The Pikes Peak Incline
Heaven and Hell, and a Long Hike
We made it up the mountain, and getting there created several challenges, including the plateau. The plateau fools you (for about 1000 feet) into thinking it’s the top until you hit the plateau and realize how much is left. The trip back down was no picnic either. During the 4 ½ mile trek downhill, a friend and I slipped, fell and slid across an icy patch that took us to a scenic overview where we were glad we didn’t slip off!
Monique and I, and some of our friends, beat the Pikes Peak Incline, in Manitou Springs, CO. The name “Incline” doesn’t exactly describe the hellish nature of this hike. The incline, a mountainside hike up jagged, uneven, and sometimes icy steps made of railroad ties, and seriously untidy, uneven, chippy and craggy wood like an old west cracked-toothed six-shooter outlaw with two chips on his shoulder unafraid to take the fight to you.
Step-by-step you’re gaining 2000 feet and about one mile of elevation. It became harder to breathe with each step, more than we were already breathing, having had to hike uphill for about ½ mile to even get to the start of the adventure which sits at 6400 feet above sea level.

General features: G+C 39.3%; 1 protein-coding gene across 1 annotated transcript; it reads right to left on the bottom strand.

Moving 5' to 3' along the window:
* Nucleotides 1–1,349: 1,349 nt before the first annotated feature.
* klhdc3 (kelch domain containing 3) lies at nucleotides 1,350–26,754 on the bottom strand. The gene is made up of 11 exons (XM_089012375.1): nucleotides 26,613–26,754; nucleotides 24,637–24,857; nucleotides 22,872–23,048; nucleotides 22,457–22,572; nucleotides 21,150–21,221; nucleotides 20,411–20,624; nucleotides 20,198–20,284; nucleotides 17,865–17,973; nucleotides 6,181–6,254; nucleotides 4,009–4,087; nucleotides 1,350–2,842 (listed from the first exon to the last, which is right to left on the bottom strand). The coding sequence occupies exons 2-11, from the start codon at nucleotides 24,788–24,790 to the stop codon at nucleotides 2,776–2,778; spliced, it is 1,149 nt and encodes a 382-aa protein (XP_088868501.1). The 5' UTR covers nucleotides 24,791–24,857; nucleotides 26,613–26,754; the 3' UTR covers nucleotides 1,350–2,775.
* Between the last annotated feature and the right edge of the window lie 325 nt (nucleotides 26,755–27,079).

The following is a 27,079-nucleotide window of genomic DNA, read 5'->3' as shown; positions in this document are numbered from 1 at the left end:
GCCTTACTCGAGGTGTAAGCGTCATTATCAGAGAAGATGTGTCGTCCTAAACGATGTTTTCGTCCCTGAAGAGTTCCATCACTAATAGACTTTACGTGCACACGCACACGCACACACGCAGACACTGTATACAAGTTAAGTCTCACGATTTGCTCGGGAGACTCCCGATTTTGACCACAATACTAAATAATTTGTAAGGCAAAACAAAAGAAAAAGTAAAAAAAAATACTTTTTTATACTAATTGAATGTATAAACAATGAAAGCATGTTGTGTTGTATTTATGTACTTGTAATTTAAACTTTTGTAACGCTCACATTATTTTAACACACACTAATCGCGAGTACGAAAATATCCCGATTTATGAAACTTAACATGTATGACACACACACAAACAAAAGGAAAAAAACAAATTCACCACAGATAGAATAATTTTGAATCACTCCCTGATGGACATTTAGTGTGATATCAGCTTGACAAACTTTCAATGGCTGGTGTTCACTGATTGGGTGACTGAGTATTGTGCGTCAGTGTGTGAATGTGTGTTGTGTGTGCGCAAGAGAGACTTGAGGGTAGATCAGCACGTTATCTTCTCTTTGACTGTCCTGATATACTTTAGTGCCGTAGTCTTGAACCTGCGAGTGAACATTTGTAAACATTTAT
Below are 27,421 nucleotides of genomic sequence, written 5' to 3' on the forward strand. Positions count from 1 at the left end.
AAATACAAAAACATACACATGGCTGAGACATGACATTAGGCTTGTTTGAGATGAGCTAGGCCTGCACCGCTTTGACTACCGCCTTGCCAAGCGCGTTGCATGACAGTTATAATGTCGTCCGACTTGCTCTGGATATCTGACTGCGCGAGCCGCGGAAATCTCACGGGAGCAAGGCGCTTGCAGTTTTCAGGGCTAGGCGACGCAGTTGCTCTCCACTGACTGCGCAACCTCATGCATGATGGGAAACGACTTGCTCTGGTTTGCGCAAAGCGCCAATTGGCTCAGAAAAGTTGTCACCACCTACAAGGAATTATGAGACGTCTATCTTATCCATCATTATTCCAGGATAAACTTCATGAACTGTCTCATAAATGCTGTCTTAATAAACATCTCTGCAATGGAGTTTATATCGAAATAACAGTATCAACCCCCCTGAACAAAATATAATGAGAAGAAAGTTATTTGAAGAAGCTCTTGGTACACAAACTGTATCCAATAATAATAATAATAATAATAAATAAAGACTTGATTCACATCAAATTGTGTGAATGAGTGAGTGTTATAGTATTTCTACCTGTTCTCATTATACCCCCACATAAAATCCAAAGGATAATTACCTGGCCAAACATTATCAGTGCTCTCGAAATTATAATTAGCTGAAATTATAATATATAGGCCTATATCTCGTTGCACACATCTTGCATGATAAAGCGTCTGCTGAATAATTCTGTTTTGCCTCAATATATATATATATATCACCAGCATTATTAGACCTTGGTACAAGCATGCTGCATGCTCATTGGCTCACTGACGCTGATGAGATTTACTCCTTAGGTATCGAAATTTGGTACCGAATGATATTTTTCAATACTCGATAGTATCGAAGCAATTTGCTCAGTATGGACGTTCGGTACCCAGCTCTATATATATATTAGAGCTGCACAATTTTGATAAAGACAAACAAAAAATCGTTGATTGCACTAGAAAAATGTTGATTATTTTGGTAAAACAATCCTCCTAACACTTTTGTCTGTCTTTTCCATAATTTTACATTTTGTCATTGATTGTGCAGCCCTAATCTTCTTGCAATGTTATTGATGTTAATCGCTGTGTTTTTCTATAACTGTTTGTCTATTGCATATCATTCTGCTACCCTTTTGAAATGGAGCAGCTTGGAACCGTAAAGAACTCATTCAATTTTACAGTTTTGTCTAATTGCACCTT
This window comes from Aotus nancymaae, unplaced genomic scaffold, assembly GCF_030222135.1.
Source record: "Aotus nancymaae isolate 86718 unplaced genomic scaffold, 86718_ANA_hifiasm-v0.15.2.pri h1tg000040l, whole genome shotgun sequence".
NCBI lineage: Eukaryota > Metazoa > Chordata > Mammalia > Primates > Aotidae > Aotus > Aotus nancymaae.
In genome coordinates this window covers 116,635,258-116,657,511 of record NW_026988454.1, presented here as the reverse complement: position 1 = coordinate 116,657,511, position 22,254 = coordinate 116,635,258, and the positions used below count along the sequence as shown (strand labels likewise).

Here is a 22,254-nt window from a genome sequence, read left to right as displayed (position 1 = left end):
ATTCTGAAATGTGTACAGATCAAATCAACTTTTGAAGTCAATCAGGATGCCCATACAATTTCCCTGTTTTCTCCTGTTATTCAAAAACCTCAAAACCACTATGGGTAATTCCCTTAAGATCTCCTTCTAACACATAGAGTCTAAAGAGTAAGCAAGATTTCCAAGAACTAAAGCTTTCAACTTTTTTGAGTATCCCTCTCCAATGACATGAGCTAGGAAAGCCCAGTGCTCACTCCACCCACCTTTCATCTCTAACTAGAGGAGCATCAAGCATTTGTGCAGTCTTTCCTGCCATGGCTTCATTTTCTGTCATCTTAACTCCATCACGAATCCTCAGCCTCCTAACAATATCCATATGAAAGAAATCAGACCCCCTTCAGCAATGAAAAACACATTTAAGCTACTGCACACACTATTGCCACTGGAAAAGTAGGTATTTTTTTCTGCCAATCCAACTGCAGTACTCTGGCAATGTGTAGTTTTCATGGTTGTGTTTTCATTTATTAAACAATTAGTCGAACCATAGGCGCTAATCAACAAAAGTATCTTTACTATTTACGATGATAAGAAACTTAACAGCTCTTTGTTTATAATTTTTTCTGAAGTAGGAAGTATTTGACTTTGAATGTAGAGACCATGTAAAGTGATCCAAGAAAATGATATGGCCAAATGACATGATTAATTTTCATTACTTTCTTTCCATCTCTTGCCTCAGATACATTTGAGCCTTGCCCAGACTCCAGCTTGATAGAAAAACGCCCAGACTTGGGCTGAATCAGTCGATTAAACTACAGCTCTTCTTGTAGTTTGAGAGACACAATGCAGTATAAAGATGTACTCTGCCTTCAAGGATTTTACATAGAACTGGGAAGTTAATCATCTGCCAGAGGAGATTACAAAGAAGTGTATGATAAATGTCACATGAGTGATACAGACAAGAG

I WANT TO BAIL!
But before one can even take the the trip down, you have to finish the trip up. Well, sort of. About two-thirds of the way up, there exists a bail-out option. The bail-out is an opening in the trail that leads a person off the steps of the incline and to the path that takes you back down. Some use the bail-out because their legs are spent, and others can’t seem to fight for another step. It’s an intimidating climb.
And then there was Nancy. Nancy was a brunette-haired woman of normal build in her early 50’s. She wore hiking shoes, gray sweats, and an athletic wear for a top. Her purple jacket lay hapless around her waist with a backpack-style water harness.
Monique and I noticed her when she plopped down crying on a rock near the bail-out. She told us it was hopeless. She was hopeless. She told us there was no way she could make the rest of the trek up the mountain. Her head hung low, she felt dejected, alone, embarrassed and frustrated.
The Hero’s Journey – Challenges In The Way
That’s when we shared our challenges. You see, I was born with the most severe type of Spina Bifida. I told her my story…the short version, anyway. I said, “I am missing part of my spine, I have had 13 major surgeries, my right foot is fused, my left foot is turning outward, I can’t feel my right foot at all, and can hardly feel my left foot, I hardly have any calf muscles, am missing one hamstring, my right knee doesn’t straighten, I endure constant pain, and a condition at the brain-stem called Chiari Malformation.” We told her the physical ways Monique was having to support me and her at times on the way up.